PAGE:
Learn more about Peltz-Steele v. UMass Faculty Federation at Court Listener (complaint) and the Liberty Justice Center. The case is now on appeal in the First Circuit as no. 22-1466 (PACER paywall). Please direct media inquiries to Kristen Williamson.
Showing posts with label career services. Show all posts
Showing posts with label career services. Show all posts

Wednesday, July 27, 2022

Chicago Transit Authority seeks to hire tort lawyers

The Chicago Transit Authority is looking for lawyers specifically to handle tort claims.

This job is unusually specific to tort work. Here is the position summary for "Senior Attorney," listing a salary of $95,544:

Under general supervision, performs a broad variety of legal duties in support of the Authority’s General Counsel. Works on the defense of personal injury lawsuits filed against the Authority, from minor to catastrophic injuries and subrogation and property damage defense and performs all litigation for assigned caseload.

And here is the position summary for "Associate Attorney," listing a salary of $83,372:

Under general supervision, functions as a junior level attorney responsible for litigating personal injury cases brought against the authority.  Works with senior attorneys on complex personal injury, subrogation, and property damage defense cases.

Both positions were posted July 22.

Wednesday, May 19, 2021

So you wanna teach law school? Good luck with that. Or, 'A Clerkship Story'

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Professor Howard M. Wasserman at FIU Law, author of the superb Understanding Civil Rights Litigation, has published in Judicature a thought-provoking study, Academic Feeder Judges: Are Clerkships the Key to Academia? (spring 2021).

Yes is the short answer.  There is clear correlation between clerking and later teaching.  Wasserman explained, "Two or three generations ago, the clerkship was the essential credential, and a call from the judge or justice to the law-school dean was the ticket to the teaching job. Louis Brandeis favored clerks whom he believed would become law teachers."

But the correlation, and probable causation, is diminishing, and "[t]he Great Recession of 2008 appears to have exacerbated the disconnect between clerkship and teaching," Wasserman wrote.  He chalks up the change to a number of factors.  Teaching fellowship programs, "sexy" niche appellate practices, and more programs for advanced degrees in law have generated a pool of promising candidates on alternative tracks to fewer positions.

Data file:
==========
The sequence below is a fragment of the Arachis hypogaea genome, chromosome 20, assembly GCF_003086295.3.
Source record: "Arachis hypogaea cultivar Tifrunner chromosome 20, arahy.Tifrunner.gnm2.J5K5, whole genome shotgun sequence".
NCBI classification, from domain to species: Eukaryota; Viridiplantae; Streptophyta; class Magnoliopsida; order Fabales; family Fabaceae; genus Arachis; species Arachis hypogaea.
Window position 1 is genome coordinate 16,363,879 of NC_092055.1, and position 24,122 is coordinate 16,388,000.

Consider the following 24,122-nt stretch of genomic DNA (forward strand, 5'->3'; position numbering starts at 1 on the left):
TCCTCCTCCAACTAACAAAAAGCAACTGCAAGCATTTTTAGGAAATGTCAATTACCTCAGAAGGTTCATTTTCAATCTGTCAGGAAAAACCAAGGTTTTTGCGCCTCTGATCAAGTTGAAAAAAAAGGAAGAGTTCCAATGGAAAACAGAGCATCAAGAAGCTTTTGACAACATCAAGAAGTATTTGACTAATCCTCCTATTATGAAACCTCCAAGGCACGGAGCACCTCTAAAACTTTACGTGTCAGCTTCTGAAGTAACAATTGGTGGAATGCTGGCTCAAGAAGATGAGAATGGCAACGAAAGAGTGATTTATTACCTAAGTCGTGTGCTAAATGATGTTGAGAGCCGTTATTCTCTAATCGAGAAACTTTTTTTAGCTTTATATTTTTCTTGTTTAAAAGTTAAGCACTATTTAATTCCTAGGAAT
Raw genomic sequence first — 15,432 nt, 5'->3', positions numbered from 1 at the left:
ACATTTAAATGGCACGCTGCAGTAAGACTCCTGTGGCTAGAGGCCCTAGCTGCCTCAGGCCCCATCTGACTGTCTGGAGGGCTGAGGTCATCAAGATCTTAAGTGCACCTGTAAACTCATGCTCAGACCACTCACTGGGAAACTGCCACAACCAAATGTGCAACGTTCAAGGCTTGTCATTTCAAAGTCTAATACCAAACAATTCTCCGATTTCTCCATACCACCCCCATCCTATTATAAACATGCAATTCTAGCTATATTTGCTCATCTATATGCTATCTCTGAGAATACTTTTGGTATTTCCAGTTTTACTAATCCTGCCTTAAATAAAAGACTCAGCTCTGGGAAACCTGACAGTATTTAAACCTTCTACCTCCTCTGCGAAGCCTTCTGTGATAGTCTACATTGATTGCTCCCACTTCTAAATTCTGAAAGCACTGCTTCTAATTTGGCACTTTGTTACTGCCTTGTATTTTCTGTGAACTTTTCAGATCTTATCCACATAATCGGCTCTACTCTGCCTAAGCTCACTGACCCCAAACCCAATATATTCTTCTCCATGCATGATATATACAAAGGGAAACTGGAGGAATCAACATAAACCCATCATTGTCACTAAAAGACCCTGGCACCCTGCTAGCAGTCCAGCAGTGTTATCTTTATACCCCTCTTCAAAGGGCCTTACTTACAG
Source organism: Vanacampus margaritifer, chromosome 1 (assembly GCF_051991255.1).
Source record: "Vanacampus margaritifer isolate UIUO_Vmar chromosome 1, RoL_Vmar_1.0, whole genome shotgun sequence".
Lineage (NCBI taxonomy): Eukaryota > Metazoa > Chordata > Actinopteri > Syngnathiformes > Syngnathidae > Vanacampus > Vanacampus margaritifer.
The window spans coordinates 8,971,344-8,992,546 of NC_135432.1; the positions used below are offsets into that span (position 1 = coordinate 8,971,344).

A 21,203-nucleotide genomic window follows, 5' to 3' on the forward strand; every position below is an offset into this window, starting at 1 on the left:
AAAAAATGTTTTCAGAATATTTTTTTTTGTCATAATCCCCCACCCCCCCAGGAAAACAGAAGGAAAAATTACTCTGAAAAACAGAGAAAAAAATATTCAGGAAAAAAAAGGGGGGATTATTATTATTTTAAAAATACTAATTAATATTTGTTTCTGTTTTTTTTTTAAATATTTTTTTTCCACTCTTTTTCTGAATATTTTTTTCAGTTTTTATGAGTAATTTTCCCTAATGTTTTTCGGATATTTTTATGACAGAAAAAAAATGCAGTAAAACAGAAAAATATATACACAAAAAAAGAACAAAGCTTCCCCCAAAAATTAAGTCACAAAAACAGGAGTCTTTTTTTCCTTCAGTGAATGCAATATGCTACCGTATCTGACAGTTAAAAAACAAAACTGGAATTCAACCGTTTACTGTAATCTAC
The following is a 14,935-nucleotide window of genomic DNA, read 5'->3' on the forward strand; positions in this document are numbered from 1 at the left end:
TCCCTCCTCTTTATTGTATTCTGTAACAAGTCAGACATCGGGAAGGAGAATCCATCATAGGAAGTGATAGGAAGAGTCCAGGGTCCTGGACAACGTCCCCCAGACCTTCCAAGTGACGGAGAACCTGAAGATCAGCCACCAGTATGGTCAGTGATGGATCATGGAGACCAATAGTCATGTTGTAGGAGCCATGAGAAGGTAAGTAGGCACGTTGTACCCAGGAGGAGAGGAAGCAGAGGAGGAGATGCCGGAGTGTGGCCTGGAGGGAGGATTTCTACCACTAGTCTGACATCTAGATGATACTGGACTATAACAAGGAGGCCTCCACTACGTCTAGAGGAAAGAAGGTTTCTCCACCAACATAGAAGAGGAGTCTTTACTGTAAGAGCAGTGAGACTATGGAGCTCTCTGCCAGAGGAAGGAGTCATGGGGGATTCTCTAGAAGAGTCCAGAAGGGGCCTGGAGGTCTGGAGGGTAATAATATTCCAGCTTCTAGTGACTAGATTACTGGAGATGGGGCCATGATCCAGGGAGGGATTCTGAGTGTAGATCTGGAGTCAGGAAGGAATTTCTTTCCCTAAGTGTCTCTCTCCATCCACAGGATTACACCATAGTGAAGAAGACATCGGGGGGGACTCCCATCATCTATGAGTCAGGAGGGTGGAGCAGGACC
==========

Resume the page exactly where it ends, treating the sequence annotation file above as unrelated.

Though I don't think any of that will change the status quo.  Legal academics remains largely the province of an elite, including too many by inherited opportunity, especially at top schools.  Even these newly minted access tracks only reinforce exclusion.

I didn't clerk.  I've been fortunate to land two jobs in academics at schools where a clerkship was not a sine qua non.  But in my job searches, I know that I was excluded at some schools—once, only about a dozen years ago, I was told so plainly—for lack of a clerkship.  As I don't think I'm too bad at being a law professor, that's a disappointing result.  While Wasserman might purport to describe a preference of "two or three generations ago," people who were hired two generations ago are still doing hiring now.

And there is resistance to change.  For all the bluster about equality of access to opportunity uttered by the nation's overwhelmingly liberal law professors, the vast majority in the end succumb to the beguiling predilection to replicate themselves and their experiences.

Considering why students, me included, don't clerk illustrates the inequality of access to opportunity in the academy, not to mention many other career tracks.

To start with, judges, many of whom also fall prey to the predilection to replicate themselves, tend to recruit only from select law schools.  UMass Law, for example, a "fourth-tier law school," has seen only modest success at placing students in clerkships, then only at the state level, and only through concerted, all-hands-on-deck efforts by students, faculty, and staff.